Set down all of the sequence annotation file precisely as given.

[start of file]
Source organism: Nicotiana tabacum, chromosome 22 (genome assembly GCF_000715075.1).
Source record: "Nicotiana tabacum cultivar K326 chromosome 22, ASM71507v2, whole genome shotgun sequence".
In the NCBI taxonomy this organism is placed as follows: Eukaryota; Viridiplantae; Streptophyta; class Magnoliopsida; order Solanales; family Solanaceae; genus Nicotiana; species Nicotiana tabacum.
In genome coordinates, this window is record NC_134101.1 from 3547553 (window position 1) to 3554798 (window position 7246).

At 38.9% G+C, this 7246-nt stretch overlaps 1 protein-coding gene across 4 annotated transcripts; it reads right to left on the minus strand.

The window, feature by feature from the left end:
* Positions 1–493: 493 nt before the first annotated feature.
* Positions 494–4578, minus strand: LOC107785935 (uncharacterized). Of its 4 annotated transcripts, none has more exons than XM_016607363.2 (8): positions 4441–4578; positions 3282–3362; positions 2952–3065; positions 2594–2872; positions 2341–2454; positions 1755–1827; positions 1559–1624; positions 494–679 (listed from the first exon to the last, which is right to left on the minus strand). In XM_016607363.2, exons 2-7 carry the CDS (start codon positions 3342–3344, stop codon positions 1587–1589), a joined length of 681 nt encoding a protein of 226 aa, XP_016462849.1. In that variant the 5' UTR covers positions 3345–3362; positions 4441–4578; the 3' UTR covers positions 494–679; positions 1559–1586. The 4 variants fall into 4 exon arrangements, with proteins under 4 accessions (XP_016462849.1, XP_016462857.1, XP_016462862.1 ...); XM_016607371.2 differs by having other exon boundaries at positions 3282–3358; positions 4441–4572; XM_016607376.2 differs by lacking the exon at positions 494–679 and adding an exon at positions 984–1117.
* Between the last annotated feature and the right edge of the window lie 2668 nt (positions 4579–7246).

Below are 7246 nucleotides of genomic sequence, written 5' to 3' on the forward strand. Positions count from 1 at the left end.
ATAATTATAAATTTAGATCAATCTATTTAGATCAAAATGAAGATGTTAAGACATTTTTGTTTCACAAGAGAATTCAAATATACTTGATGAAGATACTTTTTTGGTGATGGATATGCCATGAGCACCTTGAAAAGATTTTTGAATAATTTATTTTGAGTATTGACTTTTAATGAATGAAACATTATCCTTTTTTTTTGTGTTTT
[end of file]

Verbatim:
Source organism: Nicotiana tabacum, chromosome 22 (genome assembly GCF_000715075.1).
Source record: "Nicotiana tabacum cultivar K326 chromosome 22, ASM71507v2, whole genome shotgun sequence".
In the NCBI taxonomy this organism is placed as follows: Eukaryota; Viridiplantae; Streptophyta; class Magnoliopsida; order Solanales; family Solanaceae; genus Nicotiana; species Nicotiana tabacum.
In genome coordinates, this window is record NC_134101.1 from 3547553 (window position 1) to 3554798 (window position 7246).

At 38.9% G+C, this 7246-nt stretch overlaps 1 protein-coding gene across 4 annotated transcripts; it reads right to left on the minus strand.

The window, feature by feature from the left end:
* Positions 1–493: 493 nt before the first annotated feature.
* Positions 494–4578, minus strand: LOC107785935 (uncharacterized). Of its 4 annotated transcripts, none has more exons than XM_016607363.2 (8): positions 4441–4578; positions 3282–3362; positions 2952–3065; positions 2594–2872; positions 2341–2454; positions 1755–1827; positions 1559–1624; positions 494–679 (listed from the first exon to the last, which is right to left on the minus strand). In XM_016607363.2, exons 2-7 carry the CDS (start codon positions 3342–3344, stop codon positions 1587–1589), a joined length of 681 nt encoding a protein of 226 aa, XP_016462849.1. In that variant the 5' UTR covers positions 3345–3362; positions 4441–4578; the 3' UTR covers positions 494–679; positions 1559–1586. The 4 variants fall into 4 exon arrangements, with proteins under 4 accessions (XP_016462849.1, XP_016462857.1, XP_016462862.1 ...); XM_016607371.2 differs by having other exon boundaries at positions 3282–3358; positions 4441–4572; XM_016607376.2 differs by lacking the exon at positions 494–679 and adding an exon at positions 984–1117.
* Between the last annotated feature and the right edge of the window lie 2668 nt (positions 4579–7246).

Below are 7246 nucleotides of genomic sequence, written 5' to 3' on the forward strand. Positions count from 1 at the left end.
ATAATTATAAATTTAGATCAATCTATTTAGATCAAAATGAAGATGTTAAGACATTTTTGTTTCACAAGAGAATTCAAATATACTTGATGAAGATACTTTTTTGGTGATGGATATGCCATGAGCACCTTGAAAAGATTTTTGAATAATTTATTTTGAGTATTGACTTTTAATGAATGAAACATTATCCTTTTTTTTTGTGTTTT